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Politics & Government

Many Of Pennsylvania’s GOP Gubernatorial Hopefuls See A Blueprint In Texas Abortion Law

Jaylene Solache
Jacquelyn Martin
/
AP
In this March 4, 2020, file photo, abortion rights demonstrators rally outside the Supreme Court in Washington.

With a ban on abortions after six weeks of pregnancy now in effect in Texas, and rampant speculation that a conservative U.S. Supreme Court might be willing to overturn Roe v. Wade to usher in abortion restrictions more broadly, the issue is being freshly debated in statehouses across the country.

With Democratic Gov. Tom Wolf, a staunch abortion-rights proponent, more than halfway through his second term, that debate is poised to become key in Pennsylvania’s 2022 gubernatorial race.

In the Republican field, nearly all the major candidates say they’d support following Texas’s lead.

The GOP field is crowded, and still forming. But of six likely candidates, five have indicated they’d support some form of abortion restriction.

State Sen. Doug Mastriano, a close ally of former president Donald Trump who is widely expected to run for governor, didn’t respond to a request for comment. But he wrote on his Facebook page that the U.S. Supreme Court’s lack of action to block the Texas law is “great news” and “a victory for States’ rights.” He has also sponsored legislation in the past that would functionally outlaw most abortions by banning them after six weeks.

A spokesperson for Lou Barletta, the former Pennsylvania congressman and unsuccessful 2018 U.S. Senate candidate, said in a statement that “everyone knows that Lou Barletta is pro-life,” adding that Barletta is “not going to predict what kind of legislation will come to his desk, but when he’s governor he will be a pro-life governor.”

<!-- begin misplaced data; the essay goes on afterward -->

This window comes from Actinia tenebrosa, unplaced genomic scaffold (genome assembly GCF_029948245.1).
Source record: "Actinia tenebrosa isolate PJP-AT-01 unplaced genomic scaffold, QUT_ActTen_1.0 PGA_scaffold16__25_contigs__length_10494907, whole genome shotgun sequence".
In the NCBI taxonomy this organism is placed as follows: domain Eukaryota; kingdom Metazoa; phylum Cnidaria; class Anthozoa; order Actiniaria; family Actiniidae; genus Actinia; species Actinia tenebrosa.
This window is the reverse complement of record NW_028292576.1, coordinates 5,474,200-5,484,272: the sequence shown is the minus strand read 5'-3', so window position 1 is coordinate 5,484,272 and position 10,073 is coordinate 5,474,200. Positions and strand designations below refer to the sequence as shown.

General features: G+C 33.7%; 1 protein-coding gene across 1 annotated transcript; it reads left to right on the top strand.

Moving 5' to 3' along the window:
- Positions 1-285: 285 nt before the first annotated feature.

Charlie Gerow, a longtime GOP strategist now running for governor, said while he’s not convinced the court is primed to formally uphold Texas’s law or overturn Roe v. Wade, he’d be happy to see significant abortion restrictions in Pennsylvania.

Specifically, he said, he supported a bill that passed the legislature in 2019 that would have banned abortions performed on a basis of a Down syndrome diagnosis, and a 2017 bill that would have narrowed the state’s legal abortion window from 24 to 20 weeks and banned a common procedure known as dilation and evacuation. Democratic Gov. Tom Wolf vetoed both of those bills.

“I think that scaling back abortion is a good idea,” Gerow said. “We have way too many abortions in Pennsylvania, way too many in America. And the old adage about it being rare is completely out the window.”

According to the CDC, about 619,000 abortions were performed nationwide in 2018 — or roughly 11.3 abortions per 1,000 women aged 15–44 years, and 189 abortions per 1,000 live births. Of the abortions performed, 92% were at 13 weeks’ gestation or sooner.

Joe Gale, a Republican Montgomery County commissioner who has, like Mastriano, positioned himself as a close Trump ally, said in an email that “the heartbeat legislation in Texas is a step in the right direction towards ending the atrocity of abortion.”